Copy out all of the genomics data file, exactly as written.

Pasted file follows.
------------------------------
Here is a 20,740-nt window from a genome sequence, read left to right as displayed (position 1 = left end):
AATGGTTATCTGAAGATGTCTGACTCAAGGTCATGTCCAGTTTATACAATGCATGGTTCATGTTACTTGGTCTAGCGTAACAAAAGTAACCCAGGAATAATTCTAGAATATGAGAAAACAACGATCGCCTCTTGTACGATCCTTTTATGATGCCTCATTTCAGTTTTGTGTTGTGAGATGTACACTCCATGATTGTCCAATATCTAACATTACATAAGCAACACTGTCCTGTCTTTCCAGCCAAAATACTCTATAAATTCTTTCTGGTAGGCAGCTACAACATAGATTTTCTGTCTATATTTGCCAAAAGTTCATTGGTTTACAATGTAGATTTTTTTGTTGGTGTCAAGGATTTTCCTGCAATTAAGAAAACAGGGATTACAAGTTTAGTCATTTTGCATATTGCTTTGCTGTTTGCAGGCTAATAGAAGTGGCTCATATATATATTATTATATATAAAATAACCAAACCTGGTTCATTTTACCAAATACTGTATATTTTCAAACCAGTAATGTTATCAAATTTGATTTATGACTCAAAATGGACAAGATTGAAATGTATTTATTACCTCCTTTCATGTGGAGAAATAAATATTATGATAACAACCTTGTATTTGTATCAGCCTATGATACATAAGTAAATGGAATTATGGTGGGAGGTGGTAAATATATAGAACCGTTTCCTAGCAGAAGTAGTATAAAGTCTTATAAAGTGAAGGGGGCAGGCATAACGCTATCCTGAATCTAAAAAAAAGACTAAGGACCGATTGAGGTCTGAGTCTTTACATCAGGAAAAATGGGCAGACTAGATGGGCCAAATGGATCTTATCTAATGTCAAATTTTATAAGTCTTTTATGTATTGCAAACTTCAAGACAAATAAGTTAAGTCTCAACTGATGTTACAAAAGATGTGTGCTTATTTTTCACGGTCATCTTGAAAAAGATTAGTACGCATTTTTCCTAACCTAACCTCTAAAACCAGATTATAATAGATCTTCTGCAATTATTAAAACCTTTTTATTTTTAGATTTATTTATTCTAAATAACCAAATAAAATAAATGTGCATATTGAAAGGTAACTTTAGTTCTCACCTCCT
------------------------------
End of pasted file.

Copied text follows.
Here is a 20,740-nt window from a genome sequence, read left to right as displayed (position 1 = left end):
AATGGTTATCTGAAGATGTCTGACTCAAGGTCATGTCCAGTTTATACAATGCATGGTTCATGTTACTTGGTCTAGCGTAACAAAAGTAACCCAGGAATAATTCTAGAATATGAGAAAACAACGATCGCCTCTTGTACGATCCTTTTATGATGCCTCATTTCAGTTTTGTGTTGTGAGATGTACACTCCATGATTGTCCAATATCTAACATTACATAAGCAACACTGTCCTGTCTTTCCAGCCAAAATACTCTATAAATTCTTTCTGGTAGGCAGCTACAACATAGATTTTCTGTCTATATTTGCCAAAAGTTCATTGGTTTACAATGTAGATTTTTTTGTTGGTGTCAAGGATTTTCCTGCAATTAAGAAAACAGGGATTACAAGTTTAGTCATTTTGCATATTGCTTTGCTGTTTGCAGGCTAATAGAAGTGGCTCATATATATATTATTATATATAAAATAACCAAACCTGGTTCATTTTACCAAATACTGTATATTTTCAAACCAGTAATGTTATCAAATTTGATTTATGACTCAAAATGGACAAGATTGAAATGTATTTATTACCTCCTTTCATGTGGAGAAATAAATATTATGATAACAACCTTGTATTTGTATCAGCCTATGATACATAAGTAAATGGAATTATGGTGGGAGGTGGTAAATATATAGAACCGTTTCCTAGCAGAAGTAGTATAAAGTCTTATAAAGTGAAGGGGGCAGGCATAACGCTATCCTGAATCTAAAAAAAAGACTAAGGACCGATTGAGGTCTGAGTCTTTACATCAGGAAAAATGGGCAGACTAGATGGGCCAAATGGATCTTATCTAATGTCAAATTTTATAAGTCTTTTATGTATTGCAAACTTCAAGACAAATAAGTTAAGTCTCAACTGATGTTACAAAAGATGTGTGCTTATTTTTCACGGTCATCTTGAAAAAGATTAGTACGCATTTTTCCTAACCTAACCTCTAAAACCAGATTATAATAGATCTTCTGCAATTATTAAAACCTTTTTATTTTTAGATTTATTTATTCTAAATAACCAAATAAAATAAATGTGCATATTGAAAGGTAACTTTAGTTCTCACCTCCT